MN Impact: Researchers Use the Vital Involvement Construct to Improve Senior Care Facilities
Research will lead to improved programs for senior care facilities that will improve overall health and wellbeing of seniors.
Each day 10,000 baby boomers turn 65—a trend expected to continue through 2030. Whether living in an assisted living facility, residential nursing home and in their own home, it is vital we provide the elderly with the tools and freedom, and also the support and opportunities, to pursue a happy, healthy life.
What has been done
Helen Kivnick and her team are committed to improving eldercare by focusing on what an individual can do rather than their limitations. The Vital Involvement (VI) construct suggests that with supports in the environment, even fragile elders can add value to family and community, and can, in doing so, require fewer expensive care-related services.
The team conducted a study to measure the influence of the Art—Wellness—Vital Involvement in Aging program (AWVIA) on low-income older adults living in subsidized senior housing. AWVIA includes Vital Involvement Practice (VIP) plus professionally implemented arts programming, in this case Songwriting Works. This three-month study compared VIP (control) to VIP+music in 10 subsidized senior housing sites where residents had experienced VIP for the previous three years. They collected quantitative data pre- and post-intervention for 276 participants, to measure community, physical health, cognition, emotional and fulfillment of personal values.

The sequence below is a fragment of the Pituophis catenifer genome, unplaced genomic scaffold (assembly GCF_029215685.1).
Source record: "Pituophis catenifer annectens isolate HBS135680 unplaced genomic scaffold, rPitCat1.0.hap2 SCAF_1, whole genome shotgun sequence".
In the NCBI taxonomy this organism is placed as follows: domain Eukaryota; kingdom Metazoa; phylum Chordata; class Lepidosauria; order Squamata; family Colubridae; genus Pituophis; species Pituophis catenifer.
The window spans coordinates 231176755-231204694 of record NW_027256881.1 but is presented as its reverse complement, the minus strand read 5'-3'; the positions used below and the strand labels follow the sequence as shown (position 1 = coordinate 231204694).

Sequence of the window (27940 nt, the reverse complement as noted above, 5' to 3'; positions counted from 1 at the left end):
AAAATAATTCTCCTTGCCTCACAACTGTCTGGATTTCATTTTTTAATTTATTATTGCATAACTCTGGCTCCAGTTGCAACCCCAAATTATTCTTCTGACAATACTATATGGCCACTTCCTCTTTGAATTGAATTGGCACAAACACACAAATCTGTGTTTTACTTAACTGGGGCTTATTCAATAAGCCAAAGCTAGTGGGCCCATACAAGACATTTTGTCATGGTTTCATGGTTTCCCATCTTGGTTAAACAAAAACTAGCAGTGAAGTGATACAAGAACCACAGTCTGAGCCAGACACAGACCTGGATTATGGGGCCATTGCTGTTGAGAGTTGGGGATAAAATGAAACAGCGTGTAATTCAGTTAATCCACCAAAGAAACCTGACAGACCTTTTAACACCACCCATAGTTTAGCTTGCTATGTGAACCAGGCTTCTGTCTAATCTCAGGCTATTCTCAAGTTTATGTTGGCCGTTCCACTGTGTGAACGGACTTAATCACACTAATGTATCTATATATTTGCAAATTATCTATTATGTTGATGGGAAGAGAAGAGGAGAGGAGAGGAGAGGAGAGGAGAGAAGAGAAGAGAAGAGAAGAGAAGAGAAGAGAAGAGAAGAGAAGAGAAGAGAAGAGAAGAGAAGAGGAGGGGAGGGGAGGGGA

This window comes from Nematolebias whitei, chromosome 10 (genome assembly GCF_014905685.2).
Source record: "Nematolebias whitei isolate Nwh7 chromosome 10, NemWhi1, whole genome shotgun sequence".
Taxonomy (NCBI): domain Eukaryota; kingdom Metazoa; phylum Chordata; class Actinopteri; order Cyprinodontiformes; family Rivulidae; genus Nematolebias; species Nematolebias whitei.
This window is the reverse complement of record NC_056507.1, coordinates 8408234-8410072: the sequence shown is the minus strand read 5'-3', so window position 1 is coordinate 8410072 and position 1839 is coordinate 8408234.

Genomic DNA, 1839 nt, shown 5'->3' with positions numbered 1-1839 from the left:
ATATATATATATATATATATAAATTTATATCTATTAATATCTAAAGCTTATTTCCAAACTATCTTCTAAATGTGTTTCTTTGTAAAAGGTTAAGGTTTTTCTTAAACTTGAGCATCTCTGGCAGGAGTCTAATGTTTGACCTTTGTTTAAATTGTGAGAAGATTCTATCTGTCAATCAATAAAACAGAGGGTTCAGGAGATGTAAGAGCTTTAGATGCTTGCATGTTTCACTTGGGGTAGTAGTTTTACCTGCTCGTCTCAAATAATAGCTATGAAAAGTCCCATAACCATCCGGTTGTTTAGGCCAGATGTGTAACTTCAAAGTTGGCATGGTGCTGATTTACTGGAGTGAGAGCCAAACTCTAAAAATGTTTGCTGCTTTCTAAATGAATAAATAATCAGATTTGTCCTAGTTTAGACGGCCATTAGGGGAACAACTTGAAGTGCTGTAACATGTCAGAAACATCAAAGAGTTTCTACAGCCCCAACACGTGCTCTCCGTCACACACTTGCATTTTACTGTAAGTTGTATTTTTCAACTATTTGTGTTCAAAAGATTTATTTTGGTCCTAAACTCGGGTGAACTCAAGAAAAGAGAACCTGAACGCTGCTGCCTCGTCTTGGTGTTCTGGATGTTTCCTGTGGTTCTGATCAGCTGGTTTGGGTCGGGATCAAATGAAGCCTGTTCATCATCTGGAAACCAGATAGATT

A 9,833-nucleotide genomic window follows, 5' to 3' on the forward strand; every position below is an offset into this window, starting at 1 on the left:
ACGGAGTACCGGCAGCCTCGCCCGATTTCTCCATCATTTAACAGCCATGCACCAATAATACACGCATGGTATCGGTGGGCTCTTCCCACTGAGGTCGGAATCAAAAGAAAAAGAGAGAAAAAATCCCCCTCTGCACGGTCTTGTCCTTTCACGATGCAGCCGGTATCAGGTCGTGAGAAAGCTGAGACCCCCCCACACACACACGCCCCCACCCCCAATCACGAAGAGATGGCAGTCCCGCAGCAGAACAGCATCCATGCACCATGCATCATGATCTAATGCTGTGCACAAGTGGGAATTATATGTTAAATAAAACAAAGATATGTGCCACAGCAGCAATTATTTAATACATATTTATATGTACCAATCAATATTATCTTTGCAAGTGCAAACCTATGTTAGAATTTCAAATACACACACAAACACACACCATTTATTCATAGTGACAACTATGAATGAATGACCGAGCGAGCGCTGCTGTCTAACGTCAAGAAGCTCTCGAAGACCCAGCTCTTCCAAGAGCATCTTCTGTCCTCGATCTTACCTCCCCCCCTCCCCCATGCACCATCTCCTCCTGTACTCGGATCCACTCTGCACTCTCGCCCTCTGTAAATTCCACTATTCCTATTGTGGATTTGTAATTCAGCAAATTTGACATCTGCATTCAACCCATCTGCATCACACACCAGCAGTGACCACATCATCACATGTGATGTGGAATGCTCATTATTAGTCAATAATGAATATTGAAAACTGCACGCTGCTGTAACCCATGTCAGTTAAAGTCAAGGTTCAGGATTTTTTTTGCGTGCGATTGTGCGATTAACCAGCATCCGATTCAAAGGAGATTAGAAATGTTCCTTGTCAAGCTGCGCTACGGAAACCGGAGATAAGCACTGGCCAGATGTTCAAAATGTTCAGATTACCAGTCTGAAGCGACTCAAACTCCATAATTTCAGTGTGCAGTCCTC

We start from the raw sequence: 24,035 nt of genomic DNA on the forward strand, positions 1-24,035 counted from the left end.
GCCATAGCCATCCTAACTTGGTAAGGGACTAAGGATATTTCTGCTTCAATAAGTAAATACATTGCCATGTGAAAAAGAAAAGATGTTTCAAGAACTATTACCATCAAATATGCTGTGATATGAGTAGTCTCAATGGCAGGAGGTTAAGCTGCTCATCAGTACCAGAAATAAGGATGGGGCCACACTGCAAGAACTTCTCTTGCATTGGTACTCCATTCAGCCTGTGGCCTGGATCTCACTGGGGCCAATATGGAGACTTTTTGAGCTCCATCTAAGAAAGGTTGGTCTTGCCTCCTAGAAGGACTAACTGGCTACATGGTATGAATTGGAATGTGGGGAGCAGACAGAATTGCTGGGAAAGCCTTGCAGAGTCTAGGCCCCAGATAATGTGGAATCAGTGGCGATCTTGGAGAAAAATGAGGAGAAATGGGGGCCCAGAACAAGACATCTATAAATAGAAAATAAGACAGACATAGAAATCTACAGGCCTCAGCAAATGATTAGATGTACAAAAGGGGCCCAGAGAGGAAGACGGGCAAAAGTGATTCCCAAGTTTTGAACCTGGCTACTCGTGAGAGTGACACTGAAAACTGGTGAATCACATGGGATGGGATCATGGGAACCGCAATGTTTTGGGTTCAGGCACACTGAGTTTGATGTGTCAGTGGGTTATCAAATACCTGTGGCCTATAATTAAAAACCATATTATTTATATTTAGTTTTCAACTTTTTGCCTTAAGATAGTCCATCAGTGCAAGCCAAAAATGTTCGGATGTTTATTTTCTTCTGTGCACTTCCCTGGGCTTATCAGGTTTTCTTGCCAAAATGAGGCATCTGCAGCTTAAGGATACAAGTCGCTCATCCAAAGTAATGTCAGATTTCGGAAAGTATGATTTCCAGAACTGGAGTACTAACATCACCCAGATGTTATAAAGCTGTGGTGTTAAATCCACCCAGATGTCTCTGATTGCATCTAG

Analysis revealed significant positive effects of VIP+music intervention on an array of measures spanning physical, emotional, cognitive and social engagement dimensions, including outcome metrics that improve residents’ chances of thriving in an independent living setting. Compared to control subjects, participants reported an improved sense of community, higher community trust and engagement, improved physical health, more physical exercise, improved word recall and less hopelessness and signs of depression.
Additionally, non-participating residents at the intervention sites also experienced a significantly higher post-intervention sense of community. This last finding suggests that appropriate VI-based interventions involving far less than a building’s entire resident population can influence a perceived sense of community throughout the building.